Sunday, June 26, 2016
9:00 a.m. to 4:00 p.m.
6 CE hours
Many therapists who treat low back pain have realized that it is one of the most common issues that their clients/patients deal with and can be quite complex. The quadratus lumborum, although small in size, has demonstrated that it can make a big impact on how the low back is able to function. As it tightens, pulling on the ASIS, it can cause the gluteal muscles, the six lateral rotators, the hamstrings and calf muscles all to “fight” back.
Sciatica refers to pain that radiates along the path of the sciatic nerve, which travels from your lower back through your hips, buttocks and down each leg; back, front and side. Typically, sciatica affects only one side of your body. Sciatica is a set of symptoms that may be caused by numerous issues including general compression and/or irritation of one of the five spinal nerve roots. When the psoas and illiacus muscles tighten up due to injuries, poor posture, long-term sitting, improper ergonomics or even stress, it can affect the structure and function of the pelvis and lumbar, thoracic and even cervical vertebrae, causing pain and limiting movements.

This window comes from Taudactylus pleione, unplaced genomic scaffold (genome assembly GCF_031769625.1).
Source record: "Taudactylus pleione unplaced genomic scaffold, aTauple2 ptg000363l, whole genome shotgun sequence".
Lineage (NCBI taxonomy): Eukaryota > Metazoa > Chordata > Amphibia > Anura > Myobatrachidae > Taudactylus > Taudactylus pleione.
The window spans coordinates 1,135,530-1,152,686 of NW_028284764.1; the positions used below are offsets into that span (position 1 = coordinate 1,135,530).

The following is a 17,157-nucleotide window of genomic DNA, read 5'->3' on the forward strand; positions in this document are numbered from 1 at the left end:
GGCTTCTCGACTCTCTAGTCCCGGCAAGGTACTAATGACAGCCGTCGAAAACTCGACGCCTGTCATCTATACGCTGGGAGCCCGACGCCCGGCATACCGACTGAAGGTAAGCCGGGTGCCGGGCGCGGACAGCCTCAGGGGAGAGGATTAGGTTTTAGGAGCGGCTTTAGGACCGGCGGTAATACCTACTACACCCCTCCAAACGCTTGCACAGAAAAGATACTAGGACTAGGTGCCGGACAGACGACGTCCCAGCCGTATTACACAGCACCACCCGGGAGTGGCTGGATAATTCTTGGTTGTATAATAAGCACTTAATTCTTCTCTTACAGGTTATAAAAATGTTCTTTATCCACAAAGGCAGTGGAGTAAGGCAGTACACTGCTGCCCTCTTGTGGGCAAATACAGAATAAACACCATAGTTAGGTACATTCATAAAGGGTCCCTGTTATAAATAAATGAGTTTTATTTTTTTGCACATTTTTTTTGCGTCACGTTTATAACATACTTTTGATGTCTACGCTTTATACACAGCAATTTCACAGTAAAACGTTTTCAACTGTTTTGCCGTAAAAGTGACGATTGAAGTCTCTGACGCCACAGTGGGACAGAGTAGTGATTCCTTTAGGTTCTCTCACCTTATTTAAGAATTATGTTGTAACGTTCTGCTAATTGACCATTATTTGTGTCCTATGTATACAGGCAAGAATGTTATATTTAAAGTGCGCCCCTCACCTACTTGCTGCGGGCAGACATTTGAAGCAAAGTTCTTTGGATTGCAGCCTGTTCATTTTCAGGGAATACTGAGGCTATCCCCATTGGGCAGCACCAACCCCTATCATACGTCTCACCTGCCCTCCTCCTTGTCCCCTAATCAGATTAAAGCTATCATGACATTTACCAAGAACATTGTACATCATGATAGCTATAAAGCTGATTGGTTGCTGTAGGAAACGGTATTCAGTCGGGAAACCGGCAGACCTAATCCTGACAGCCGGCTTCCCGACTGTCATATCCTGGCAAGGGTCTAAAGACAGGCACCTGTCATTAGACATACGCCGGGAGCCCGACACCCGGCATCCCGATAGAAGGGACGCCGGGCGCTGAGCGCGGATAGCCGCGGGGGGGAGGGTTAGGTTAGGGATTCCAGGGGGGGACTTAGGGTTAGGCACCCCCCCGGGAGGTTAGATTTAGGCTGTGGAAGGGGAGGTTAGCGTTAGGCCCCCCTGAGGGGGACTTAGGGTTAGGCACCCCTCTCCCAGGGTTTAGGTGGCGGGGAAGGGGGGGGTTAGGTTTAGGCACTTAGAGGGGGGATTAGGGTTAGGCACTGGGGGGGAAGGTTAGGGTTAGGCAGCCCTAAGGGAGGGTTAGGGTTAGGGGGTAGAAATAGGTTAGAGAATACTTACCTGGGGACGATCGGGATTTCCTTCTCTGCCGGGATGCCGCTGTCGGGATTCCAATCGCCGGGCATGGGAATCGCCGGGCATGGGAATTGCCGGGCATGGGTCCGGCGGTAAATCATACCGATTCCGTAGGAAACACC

Since the lumbar muscles, psoas, illiacus and sciatic nerve can be affected merely by the ways we stand, sit, and even walk and ultimately affect our ability to perform normal daily functions, it is essential that we recognize these muscles and the varied ways we can bring stability and restoration to our clients/patients. This course encompasses a diversity of soft tissue techniques and self-help care used in treating incapacitating pain of the lower body. These techniques will be demonstrated to assist participants to learn how they can assist their clients/patients.